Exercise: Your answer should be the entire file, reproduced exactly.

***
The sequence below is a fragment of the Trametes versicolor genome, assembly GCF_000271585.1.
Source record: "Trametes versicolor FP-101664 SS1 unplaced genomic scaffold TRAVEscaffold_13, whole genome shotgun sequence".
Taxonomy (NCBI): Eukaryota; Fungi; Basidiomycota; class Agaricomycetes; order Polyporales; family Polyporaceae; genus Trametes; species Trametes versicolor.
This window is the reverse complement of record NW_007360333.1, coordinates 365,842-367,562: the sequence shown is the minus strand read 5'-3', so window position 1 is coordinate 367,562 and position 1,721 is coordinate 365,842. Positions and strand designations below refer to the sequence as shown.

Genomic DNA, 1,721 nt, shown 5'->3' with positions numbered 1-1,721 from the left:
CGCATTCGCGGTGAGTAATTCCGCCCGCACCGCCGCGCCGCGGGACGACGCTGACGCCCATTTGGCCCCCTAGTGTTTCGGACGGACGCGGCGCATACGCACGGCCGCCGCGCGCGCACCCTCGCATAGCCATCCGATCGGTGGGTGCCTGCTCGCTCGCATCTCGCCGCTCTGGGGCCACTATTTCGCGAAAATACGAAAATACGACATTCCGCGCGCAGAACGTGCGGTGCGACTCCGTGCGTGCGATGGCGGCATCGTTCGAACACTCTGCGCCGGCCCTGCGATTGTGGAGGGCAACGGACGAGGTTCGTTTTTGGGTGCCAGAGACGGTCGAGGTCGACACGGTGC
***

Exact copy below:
The sequence below is a fragment of the Trametes versicolor genome, assembly GCF_000271585.1.
Source record: "Trametes versicolor FP-101664 SS1 unplaced genomic scaffold TRAVEscaffold_13, whole genome shotgun sequence".
Taxonomy (NCBI): Eukaryota; Fungi; Basidiomycota; class Agaricomycetes; order Polyporales; family Polyporaceae; genus Trametes; species Trametes versicolor.
This window is the reverse complement of record NW_007360333.1, coordinates 365,842-367,562: the sequence shown is the minus strand read 5'-3', so window position 1 is coordinate 367,562 and position 1,721 is coordinate 365,842. Positions and strand designations below refer to the sequence as shown.

Genomic DNA, 1,721 nt, shown 5'->3' with positions numbered 1-1,721 from the left:
CGCATTCGCGGTGAGTAATTCCGCCCGCACCGCCGCGCCGCGGGACGACGCTGACGCCCATTTGGCCCCCTAGTGTTTCGGACGGACGCGGCGCATACGCACGGCCGCCGCGCGCGCACCCTCGCATAGCCATCCGATCGGTGGGTGCCTGCTCGCTCGCATCTCGCCGCTCTGGGGCCACTATTTCGCGAAAATACGAAAATACGACATTCCGCGCGCAGAACGTGCGGTGCGACTCCGTGCGTGCGATGGCGGCATCGTTCGAACACTCTGCGCCGGCCCTGCGATTGTGGAGGGCAACGGACGAGGTTCGTTTTTGGGTGCCAGAGACGGTCGAGGTCGACACGGTGC